A 75-year-old white state representative from Kansas over the weekend cited 1930s racist propaganda in his argument against legalizing marijuana.
According to Republican Rep. Stephen Alford, marijuana and other drugs were outlawed nearly 80 years ago because of Blacks, who were susceptible to drug use thanks to "their genetics and that."
The Garden City Telegram, which posted a video of Alford speaking, on Monday reported that Alford made the remarks on Saturday during a legislative session at a hospital.
"What was the reason why they [outlawed drugs]?" Alford asked a crowd. "One of the reasons why — I hate to say it — is the African Americans, they were basically users and they basically responded the worst off to those drugs. It's because of their character makeup — their genetics and that. And so basically what we're trying to do, is we're trying to do a complete reverse of the people not remembering what's happened in the past. So basically, I'm against marijuana all the way through."
No one in the audience was Black, The Telegram also reported.
Studies have shown that Blacks use marijuana at about the same rate as whites — however, they are nearly four times more likely to be arrested for marijuana possession (in some states, the disparity is even greater).
According to the National Survey on Drug Use and Health, in 2016 Blacks and whites also reported having used illicit drugs at some point in their lives at similar rates. And the Substance Abuse and Mental Health Services Administration (SAMHSA), which released the report, also states that "risk factors" and "protective factors" for substance use disorders are multi-faceted.
SAMHSA reports that race can play a role in substance use — but in a societal way rather than genetic: "In society, risk factors can include norms and laws favorable to substance use, as well as racism and a lack of economic opportunity."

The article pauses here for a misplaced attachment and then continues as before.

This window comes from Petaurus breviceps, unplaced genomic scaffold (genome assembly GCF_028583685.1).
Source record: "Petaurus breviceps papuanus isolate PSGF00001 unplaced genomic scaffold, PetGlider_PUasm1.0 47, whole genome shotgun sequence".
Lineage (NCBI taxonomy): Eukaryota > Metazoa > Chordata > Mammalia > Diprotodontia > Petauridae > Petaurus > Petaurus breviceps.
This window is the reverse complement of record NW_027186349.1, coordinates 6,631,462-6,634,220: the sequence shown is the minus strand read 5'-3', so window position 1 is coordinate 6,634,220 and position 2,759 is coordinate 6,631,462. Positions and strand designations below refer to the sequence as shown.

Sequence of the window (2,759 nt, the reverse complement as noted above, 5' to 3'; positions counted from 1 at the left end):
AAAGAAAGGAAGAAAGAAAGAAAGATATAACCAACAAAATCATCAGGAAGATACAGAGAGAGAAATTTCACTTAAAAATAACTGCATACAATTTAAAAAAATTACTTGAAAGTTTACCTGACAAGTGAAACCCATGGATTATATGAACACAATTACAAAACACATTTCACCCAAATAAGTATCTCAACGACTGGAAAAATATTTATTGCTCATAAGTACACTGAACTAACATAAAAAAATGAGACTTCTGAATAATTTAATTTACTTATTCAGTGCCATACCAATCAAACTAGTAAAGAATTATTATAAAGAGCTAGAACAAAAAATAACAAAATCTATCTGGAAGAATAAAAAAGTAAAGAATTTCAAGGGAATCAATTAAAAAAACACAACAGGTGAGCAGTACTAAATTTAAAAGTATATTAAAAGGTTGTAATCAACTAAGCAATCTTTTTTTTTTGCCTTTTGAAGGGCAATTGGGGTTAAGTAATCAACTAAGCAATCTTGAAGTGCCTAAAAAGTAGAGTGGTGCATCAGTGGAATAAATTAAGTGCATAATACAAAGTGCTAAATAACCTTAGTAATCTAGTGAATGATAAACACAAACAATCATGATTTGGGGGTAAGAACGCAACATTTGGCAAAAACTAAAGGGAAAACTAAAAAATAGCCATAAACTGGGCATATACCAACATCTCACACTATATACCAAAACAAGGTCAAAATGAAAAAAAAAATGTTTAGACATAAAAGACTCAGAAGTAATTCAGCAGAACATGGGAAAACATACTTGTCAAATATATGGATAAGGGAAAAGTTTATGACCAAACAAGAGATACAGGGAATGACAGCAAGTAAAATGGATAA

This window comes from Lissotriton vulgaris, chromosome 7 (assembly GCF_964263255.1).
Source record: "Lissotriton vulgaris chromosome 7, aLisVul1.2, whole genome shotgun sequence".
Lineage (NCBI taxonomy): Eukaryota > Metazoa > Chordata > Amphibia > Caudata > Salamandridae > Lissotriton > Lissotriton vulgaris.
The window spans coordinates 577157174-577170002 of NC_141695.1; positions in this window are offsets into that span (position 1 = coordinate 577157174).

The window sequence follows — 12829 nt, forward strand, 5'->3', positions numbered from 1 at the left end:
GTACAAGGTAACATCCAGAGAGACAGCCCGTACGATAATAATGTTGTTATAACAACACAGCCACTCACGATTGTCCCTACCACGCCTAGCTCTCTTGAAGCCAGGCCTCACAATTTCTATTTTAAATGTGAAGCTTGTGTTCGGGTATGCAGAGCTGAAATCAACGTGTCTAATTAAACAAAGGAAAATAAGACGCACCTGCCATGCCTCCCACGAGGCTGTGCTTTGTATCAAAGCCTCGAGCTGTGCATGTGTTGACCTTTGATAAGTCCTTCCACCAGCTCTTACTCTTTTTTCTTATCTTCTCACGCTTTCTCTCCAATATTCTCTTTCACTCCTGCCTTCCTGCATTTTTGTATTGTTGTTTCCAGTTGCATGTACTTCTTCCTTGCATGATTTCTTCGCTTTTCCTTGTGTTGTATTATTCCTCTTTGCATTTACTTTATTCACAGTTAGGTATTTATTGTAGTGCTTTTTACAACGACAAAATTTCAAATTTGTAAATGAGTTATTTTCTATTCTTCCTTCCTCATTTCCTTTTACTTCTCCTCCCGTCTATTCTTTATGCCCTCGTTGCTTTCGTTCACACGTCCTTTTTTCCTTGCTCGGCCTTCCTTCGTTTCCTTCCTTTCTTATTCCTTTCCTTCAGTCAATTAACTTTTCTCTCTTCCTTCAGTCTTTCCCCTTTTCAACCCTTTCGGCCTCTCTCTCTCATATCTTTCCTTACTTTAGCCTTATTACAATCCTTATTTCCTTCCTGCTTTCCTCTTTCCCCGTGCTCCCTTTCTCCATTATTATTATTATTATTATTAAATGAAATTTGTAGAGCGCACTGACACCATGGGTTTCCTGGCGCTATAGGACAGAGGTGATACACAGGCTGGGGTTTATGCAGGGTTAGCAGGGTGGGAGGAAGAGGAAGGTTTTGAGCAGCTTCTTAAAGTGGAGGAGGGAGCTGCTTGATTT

The historical events Alford referred to to occurred when a racist man took over the Federal Bureau of Narcotics (FBN), which led to the creation of the present-day Drug Enforcement Administration (DEA). The FBN's first commissioner was Harry J. Anslinger, who headed the agency for more than three decades.
Anslinger prioritized outlawing marijuana and frequently injected racism into his arguments.
"There are 100,000 total marijuana smokers in the U.S., and most are Negroes, Hispanics, Filipinos and entertainers. Their Satanic music, jazz and swing result from marijuana use. This marijuana causes white women to seek sexual relations with Negroes, entertainers and any others," Anslinger was quoted as saying, along with, "Reefer makes darkies think they're as good as white men."
According to CBS News, even the name marijuana is a reference to the role race has played in the war on drugs: "The word 'marijuana' itself was part of this approach. What was commonly known as cannabis until the early 1900s was instead called marihuana, a Spanish word more likely to be associated with Mexicans."
Anslinger also promoted the idea — without basis — that marijuana makes people psychotic. CBS also reported: "The problem was, there was little scientific evidence that supported Anslinger's claims. He contacted 30 scientists, … and 29 told him cannabis was not a dangerous drug. But it was the theory of the single expert who agreed with him that he presented to the public — cannabis was an evil that should be banned — and the press ran with this sensationalized version."
Despite Anslinger's false two-part argument, the effects of his paranoia remain today.
Meanwhile, Alford apologized for his comments on Monday afternoon — after insisting to the Associated Press that he's not a racist.
"I'm not going [to] make any more remarks about that. To me, that's neutral. Basically, I got called a racist, which I'm really not, and it's just the way people — the interpretation of people. To me, I'm trying to look at what's really the best for Kansas," he told the AP.
Also prior to Alford's apology, Darrell Pope, president of the NAACP chapter in Hutchinson, told the AP that Alford is "an idiot" who "shows how oblivious Kansans are to selecting representatives to put someone like that in there to represent them."